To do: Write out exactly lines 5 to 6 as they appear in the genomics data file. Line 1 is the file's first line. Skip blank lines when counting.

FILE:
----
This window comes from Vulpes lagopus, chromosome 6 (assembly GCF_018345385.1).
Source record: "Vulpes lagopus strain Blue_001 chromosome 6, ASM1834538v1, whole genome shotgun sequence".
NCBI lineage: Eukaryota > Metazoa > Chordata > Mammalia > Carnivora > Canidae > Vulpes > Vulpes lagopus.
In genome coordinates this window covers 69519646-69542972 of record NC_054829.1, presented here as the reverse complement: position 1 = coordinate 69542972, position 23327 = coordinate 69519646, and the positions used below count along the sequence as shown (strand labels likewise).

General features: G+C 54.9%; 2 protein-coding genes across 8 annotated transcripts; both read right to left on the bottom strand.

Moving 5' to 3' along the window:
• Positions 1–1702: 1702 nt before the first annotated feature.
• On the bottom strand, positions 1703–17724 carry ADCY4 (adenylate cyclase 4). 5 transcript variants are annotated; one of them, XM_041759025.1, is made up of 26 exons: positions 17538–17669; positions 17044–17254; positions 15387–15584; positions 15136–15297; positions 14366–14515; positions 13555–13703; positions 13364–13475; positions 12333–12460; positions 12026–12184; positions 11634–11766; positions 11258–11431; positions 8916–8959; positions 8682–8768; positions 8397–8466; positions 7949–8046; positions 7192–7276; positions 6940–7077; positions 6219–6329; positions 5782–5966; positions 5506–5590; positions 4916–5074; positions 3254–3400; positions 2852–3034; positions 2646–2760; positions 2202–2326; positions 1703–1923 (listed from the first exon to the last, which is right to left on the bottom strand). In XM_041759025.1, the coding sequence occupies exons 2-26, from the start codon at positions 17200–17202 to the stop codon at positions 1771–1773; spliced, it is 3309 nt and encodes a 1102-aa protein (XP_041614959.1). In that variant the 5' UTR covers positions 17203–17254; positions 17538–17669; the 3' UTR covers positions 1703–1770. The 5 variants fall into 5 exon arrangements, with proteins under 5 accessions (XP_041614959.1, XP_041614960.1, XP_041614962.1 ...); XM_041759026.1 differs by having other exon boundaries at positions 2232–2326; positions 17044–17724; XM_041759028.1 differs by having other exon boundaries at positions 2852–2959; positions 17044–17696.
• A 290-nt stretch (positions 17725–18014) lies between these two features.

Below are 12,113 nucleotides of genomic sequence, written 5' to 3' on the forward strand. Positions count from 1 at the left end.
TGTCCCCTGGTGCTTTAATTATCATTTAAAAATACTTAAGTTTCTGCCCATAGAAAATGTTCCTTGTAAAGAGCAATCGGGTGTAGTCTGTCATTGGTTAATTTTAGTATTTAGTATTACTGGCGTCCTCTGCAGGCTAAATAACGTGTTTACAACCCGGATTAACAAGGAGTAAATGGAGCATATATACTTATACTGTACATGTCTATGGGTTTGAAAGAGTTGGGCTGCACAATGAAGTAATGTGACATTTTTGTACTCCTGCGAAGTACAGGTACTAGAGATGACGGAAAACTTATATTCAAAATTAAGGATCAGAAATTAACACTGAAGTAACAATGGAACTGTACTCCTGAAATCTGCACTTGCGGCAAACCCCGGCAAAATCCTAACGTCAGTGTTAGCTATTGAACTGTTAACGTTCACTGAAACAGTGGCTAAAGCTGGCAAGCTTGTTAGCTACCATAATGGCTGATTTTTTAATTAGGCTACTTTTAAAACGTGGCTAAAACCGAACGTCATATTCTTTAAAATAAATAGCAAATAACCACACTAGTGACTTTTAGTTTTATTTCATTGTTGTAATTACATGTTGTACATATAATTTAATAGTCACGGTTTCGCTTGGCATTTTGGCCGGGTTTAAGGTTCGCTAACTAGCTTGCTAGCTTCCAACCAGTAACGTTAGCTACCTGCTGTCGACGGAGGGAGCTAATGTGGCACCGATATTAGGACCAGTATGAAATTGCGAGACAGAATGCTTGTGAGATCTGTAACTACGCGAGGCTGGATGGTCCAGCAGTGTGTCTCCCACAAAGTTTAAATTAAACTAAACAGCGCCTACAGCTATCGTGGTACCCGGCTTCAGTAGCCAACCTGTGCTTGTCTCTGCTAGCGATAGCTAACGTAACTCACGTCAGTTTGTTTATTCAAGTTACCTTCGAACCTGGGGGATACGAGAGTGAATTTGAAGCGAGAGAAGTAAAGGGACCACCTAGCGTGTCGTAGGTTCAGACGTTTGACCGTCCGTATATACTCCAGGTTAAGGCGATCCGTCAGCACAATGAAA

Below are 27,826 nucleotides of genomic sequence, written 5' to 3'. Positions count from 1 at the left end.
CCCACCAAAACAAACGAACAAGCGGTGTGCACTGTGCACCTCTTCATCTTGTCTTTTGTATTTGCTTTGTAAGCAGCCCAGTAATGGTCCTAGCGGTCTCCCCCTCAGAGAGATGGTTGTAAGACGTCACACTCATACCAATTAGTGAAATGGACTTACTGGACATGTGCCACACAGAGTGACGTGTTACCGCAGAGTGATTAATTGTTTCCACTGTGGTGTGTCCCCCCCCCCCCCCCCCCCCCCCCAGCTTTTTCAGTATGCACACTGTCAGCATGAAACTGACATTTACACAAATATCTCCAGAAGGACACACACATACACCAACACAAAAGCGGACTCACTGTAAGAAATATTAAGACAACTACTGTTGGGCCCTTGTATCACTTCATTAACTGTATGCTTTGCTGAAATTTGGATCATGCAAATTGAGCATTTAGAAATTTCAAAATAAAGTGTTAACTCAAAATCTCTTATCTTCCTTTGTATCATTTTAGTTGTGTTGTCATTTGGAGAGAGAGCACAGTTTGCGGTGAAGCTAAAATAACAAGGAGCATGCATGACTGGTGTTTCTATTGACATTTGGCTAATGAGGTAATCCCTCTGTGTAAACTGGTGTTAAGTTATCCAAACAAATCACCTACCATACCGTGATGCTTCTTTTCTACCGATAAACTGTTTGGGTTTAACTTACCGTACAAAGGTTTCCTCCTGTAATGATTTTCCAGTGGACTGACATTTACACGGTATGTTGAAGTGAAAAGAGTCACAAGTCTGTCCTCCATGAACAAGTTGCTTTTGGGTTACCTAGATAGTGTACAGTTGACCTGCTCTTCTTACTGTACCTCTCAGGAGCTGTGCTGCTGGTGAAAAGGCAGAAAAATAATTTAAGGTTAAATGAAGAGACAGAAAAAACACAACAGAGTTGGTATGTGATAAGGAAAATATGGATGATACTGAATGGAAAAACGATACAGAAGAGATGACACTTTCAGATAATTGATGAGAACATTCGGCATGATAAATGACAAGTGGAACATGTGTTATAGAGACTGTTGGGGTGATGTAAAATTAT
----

General features: G+C 54.9%; 2 protein-coding genes across 8 annotated transcripts; both read right to left on the bottom strand.

Moving 5' to 3' along the window: